The family Nymphalidae is the largest butterfly family and includes about 6,000 species
which are further divided up into 12 subfamilies. The common name for the family
is the Brushfoots or Brushfooted Butterflies. This strange name is because the first
pair of legs are significantly reduced, sometimes to mere stubs, and look like little
brushes. Some of the most common and well known species are in this group such as
the Monarch, Red Admiral, Blue Morpho and Painted Lady. Some of the longest lived
butterflies are in this family with some species living over 10 months as adults.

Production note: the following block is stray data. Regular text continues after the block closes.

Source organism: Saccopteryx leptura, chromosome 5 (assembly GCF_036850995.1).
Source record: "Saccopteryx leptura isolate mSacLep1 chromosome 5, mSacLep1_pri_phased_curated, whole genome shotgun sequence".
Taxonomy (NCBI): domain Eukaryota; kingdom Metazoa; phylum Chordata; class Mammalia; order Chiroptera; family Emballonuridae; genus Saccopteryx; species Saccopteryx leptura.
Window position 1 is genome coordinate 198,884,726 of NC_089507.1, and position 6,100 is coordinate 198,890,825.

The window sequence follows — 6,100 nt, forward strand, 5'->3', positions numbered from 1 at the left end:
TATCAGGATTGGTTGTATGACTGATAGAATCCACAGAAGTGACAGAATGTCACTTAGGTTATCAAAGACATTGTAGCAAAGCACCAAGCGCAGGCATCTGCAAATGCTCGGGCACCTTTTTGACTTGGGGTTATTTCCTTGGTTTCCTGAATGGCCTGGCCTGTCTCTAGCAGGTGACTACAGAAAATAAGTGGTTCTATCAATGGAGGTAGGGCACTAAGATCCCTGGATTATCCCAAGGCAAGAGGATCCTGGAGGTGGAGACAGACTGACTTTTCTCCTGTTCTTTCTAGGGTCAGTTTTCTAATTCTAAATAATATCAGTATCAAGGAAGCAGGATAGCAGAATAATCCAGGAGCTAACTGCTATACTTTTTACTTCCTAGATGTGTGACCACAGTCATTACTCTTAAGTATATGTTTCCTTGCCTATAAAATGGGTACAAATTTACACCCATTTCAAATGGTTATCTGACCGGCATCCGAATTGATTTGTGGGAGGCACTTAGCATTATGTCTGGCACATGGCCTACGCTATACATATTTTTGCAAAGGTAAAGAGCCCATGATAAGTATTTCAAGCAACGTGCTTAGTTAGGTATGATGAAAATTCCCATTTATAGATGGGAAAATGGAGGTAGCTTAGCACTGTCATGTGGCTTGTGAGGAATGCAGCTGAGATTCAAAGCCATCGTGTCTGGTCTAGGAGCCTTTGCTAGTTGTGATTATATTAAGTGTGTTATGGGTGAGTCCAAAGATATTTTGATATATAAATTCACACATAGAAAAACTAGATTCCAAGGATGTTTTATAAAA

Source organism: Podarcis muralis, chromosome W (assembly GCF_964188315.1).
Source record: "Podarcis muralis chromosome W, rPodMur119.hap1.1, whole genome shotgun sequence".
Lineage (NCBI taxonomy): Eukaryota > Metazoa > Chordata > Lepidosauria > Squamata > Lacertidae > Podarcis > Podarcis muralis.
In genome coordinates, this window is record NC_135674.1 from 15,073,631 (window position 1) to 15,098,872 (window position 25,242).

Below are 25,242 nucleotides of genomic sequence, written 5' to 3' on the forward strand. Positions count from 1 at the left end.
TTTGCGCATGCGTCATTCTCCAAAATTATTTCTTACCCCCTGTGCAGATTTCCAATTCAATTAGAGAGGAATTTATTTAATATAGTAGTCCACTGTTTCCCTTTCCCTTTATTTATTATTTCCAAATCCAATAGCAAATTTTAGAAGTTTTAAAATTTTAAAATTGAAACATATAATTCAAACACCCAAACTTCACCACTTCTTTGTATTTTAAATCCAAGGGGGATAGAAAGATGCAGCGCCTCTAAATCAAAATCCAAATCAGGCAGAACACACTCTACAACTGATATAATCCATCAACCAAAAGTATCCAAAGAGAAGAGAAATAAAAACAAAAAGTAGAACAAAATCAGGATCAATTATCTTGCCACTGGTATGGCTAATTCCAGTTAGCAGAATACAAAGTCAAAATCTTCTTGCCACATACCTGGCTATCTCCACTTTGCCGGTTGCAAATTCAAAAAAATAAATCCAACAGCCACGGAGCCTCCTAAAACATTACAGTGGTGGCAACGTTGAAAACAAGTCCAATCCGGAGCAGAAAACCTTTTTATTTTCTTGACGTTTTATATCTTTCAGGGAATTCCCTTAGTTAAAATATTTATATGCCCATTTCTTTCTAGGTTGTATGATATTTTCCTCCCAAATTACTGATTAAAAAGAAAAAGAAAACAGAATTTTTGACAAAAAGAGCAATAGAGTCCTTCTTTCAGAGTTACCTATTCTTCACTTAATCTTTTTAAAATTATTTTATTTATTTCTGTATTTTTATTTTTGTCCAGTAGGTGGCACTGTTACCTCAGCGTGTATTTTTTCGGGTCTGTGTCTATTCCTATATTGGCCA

The Brushfoots are distributed worldwide, with the highest diversity found in the
tropics. With this variety, there is also quite a difference in behavior, adult
food choices and habitat preference from species to species.
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Phyciodes tharos belongs to the subfamily Nymphalinae. Its range is throughout much
of the eastern two thirds of North America. It is found in many habitats including
open areas such as pastures, road edges, vacant lots, fields and open pine woods.
The larval food source includes several species of smooth-leaved true asters, Aster
sp. Males patrol open areas for females. Eggs are laid in small batches on underside
of host plant leaves. Caterpillars eat leaves and are gregarious when young. Third
instar caterpillars hibernate.